Divorce costs a lot more than most people think. That cost is not just the solely related cost of the divorce (chiefly the expense of lawyers), but also fully allocated (and often extreme) lifestyle changes that happen when the couple end their marriage. At the same time that expenses go up, incomes often dip in the wake of the breakup. According to a 2012 General Accountability Office report, after a divorce the woman’s household income fell 41 percent on average and the man’s fell more than 20 percent.
“People say, ‘I have to get out of this marriage,’ but after digging into the numbers they’re shocked and wonder if they can afford it,” says Tracy Stewart, a certified public accountant who specializes in divorce. Even a simple, amicable divorce “is unlikely to cost less than $5,000 per person.” Double that “if child custody is a factor,” and if a business is involved, expect to shell out somewhere in the ballpark of $20,000.
But these are the divorce solely related costs to the divorce. Now come the fully allocated costs, the total cost – the cost of moving and maintaining a second home for one of the former partners.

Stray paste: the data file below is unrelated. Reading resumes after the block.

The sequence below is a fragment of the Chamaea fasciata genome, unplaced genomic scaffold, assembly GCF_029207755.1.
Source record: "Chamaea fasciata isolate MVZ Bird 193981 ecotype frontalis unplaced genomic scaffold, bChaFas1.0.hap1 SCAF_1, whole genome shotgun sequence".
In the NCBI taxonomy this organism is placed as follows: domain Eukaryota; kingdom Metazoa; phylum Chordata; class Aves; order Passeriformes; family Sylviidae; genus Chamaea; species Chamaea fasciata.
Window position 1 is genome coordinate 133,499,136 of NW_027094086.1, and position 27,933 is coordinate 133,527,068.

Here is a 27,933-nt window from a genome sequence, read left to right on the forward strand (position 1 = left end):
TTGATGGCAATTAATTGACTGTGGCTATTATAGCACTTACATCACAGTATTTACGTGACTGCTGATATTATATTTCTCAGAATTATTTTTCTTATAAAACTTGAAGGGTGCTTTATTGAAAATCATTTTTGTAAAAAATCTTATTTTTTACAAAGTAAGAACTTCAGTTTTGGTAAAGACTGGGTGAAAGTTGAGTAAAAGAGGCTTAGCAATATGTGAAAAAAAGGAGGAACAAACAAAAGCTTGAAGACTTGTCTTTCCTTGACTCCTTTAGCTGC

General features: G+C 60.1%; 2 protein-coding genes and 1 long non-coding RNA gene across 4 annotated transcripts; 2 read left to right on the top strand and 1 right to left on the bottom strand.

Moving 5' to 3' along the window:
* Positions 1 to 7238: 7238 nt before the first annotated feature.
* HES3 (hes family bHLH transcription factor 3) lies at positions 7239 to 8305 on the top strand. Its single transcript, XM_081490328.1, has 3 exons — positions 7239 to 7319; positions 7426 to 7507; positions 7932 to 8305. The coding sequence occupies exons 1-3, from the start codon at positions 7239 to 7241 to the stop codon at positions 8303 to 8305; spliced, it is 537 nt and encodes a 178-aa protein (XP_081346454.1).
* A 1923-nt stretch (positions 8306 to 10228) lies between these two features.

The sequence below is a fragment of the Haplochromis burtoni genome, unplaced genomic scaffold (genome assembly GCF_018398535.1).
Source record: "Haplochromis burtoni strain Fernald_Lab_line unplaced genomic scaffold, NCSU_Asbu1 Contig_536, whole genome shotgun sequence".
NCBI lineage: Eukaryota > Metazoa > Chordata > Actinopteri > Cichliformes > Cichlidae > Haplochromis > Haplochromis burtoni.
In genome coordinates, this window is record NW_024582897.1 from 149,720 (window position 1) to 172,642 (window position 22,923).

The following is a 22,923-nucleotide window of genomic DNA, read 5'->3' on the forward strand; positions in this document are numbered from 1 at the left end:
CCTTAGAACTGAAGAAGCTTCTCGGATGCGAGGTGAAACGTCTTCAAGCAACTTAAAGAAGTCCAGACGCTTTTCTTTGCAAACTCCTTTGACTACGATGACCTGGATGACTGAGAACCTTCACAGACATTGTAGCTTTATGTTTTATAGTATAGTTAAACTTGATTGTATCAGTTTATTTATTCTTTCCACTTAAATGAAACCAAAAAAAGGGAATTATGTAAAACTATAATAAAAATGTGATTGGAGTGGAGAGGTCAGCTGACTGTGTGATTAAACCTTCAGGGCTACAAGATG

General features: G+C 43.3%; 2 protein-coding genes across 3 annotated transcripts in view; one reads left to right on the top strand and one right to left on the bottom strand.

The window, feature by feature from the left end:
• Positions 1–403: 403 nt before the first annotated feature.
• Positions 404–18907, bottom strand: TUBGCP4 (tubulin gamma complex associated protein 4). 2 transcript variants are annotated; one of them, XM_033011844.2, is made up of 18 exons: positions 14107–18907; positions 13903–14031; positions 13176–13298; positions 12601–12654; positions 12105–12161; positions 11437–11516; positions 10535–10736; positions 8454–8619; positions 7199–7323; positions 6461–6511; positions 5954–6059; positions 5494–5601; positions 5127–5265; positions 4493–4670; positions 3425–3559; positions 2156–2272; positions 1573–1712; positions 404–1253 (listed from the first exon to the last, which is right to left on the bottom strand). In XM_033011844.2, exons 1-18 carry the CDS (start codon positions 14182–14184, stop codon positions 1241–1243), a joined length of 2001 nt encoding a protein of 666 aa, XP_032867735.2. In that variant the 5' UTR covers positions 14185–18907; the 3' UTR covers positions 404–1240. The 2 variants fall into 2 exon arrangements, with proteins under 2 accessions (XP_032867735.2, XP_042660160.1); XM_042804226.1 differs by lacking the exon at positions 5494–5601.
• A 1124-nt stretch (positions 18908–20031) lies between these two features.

Moving includes first and last month’s rent, moving expenses, time off of work to move, utility hookup fees, and rental storage, but the cost of moving is negligible in comparison to the total cost over time. ”
By living in the same house, your expenses are reduced. Utilities and mortgage is a shared benefit of the marital household. This assists in elevating the standard of living and increasing savings for emergencies, vacations, investments, and retirement. When living alone (post separation or divorce), the living expenses increase by virtue of its division by 1. That is, only you are using the items paid for. This is easily recognized when comparing a family of four sharing the same home. The cost of basic necessities in a case like this is decreased by a factor of four.”
In addition to the second home for one former spouse, divorce adds expenses that cost more outside of marriage, such as child support and additional medical insurance.
The expenses of running two households is the ticket to the poorhouse. For the affluent, the cost may not be a big issue. For the very poor, this too may not apply. But for middle income Americans the fully allocated cost of a divorce demands consideration before one partner walks out the door.